Halki seminary opens doors for Greek, Turkish musicians’ concert

Halki seminary opens doors for Greek, Turkish musicians’ concert

The long-closed Halki Greek Orthodox seminary on Istanbul’s Heybeliada Island will open its doors for a concert.

The clerical school, which was closed in 1971 on the grounds of a law banning private higher education institutions, is set to be the stage for a joint concert of Turkish and Greek musicians on Sept. 22.

A number of Greek musicians including Eleni Tsaligopoulou and Kostas Thomaidis, as well as Mustafa Doğan Dikman and Engin Arslan from Turkey, will sing and play at the school as part of the “Culture Journey from Greece to Turkey” events.

Pianist Yorgos Andreu and clarinetist Manos Ahalinotopulos will also come from Greece to perform. 
Fener Rum Patriarch Bartholomeos and Bulgarian Orthodox Church Patriarch Neofit, who plans to visit Istanbul from Sept. 20 to 23, will also attend the concerts.

The reopening of the seminary as part of a new democracy package has been anticipated for a while now, as the government has declared that it is working on proper grounds for realizing the long-waited inauguration.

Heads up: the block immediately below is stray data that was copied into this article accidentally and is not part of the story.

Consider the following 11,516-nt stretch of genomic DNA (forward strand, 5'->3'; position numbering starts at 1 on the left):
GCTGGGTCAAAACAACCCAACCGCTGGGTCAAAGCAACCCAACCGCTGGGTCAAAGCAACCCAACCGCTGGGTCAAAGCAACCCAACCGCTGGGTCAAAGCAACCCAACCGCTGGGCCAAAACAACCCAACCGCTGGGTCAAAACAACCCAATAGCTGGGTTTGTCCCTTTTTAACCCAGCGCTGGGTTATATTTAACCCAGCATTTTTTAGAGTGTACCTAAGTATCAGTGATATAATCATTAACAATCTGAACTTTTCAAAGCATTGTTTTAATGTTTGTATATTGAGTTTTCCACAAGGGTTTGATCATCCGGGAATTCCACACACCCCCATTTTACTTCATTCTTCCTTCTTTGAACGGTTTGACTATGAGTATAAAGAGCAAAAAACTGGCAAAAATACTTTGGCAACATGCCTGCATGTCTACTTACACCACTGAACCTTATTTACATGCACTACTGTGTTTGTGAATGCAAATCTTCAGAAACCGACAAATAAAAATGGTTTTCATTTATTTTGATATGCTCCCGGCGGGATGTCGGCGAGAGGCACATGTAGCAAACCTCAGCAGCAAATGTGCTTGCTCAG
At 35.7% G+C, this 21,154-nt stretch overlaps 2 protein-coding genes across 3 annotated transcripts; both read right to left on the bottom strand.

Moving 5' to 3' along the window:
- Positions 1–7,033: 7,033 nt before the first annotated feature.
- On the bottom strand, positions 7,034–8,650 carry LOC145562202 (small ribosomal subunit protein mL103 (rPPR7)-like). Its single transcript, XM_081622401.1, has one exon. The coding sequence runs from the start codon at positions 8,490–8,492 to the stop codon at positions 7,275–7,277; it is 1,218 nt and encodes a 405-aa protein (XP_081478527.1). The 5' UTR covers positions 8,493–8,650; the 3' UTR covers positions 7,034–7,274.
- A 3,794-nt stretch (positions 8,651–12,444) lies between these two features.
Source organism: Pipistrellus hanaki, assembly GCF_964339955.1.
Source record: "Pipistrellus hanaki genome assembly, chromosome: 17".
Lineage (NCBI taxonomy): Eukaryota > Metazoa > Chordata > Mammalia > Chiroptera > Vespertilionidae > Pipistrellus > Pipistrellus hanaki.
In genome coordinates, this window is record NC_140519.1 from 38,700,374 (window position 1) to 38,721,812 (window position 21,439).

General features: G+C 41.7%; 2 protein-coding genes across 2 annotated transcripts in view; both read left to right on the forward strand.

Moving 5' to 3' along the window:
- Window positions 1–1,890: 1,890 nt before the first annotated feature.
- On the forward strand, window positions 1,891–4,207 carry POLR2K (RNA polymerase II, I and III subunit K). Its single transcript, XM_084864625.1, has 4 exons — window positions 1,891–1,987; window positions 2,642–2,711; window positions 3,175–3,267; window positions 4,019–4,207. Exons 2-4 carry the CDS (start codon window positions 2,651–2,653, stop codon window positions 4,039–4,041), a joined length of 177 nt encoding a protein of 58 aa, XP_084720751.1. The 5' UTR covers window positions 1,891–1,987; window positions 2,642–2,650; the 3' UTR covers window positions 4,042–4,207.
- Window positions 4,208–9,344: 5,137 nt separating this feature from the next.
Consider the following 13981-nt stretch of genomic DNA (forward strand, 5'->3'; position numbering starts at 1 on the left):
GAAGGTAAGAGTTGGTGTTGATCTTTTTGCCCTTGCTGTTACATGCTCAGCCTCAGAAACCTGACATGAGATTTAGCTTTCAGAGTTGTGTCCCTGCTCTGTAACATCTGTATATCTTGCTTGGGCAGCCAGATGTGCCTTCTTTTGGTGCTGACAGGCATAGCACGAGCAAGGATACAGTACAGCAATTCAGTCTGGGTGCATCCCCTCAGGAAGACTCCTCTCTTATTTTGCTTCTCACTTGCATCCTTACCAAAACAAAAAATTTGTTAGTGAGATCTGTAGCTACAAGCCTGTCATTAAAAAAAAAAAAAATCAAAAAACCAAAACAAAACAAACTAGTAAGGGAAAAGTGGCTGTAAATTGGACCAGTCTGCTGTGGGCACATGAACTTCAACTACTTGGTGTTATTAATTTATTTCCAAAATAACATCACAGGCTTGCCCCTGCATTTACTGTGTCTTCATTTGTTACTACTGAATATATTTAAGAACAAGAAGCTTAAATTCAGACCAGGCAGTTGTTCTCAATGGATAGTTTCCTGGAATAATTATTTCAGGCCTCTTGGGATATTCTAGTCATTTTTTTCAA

The reopening has been postponed due to a lack of clarity over its status, as well as the principle of reciprocity with Greece, which has itself refused to allow Turkish minorities to elect their own religious officials. According to the terms of the Lausanne Treaty of 1923, Turkey and Greece are bound to treat their respective minorities with reciprocal rights, meaning that every implementation regarding the Greek population in Turkey and Turks in Western Thrace should be equal.

The school had once briefly reopened to serve as an art space for an exhibition titled “Tracing Istanbul” in 2010.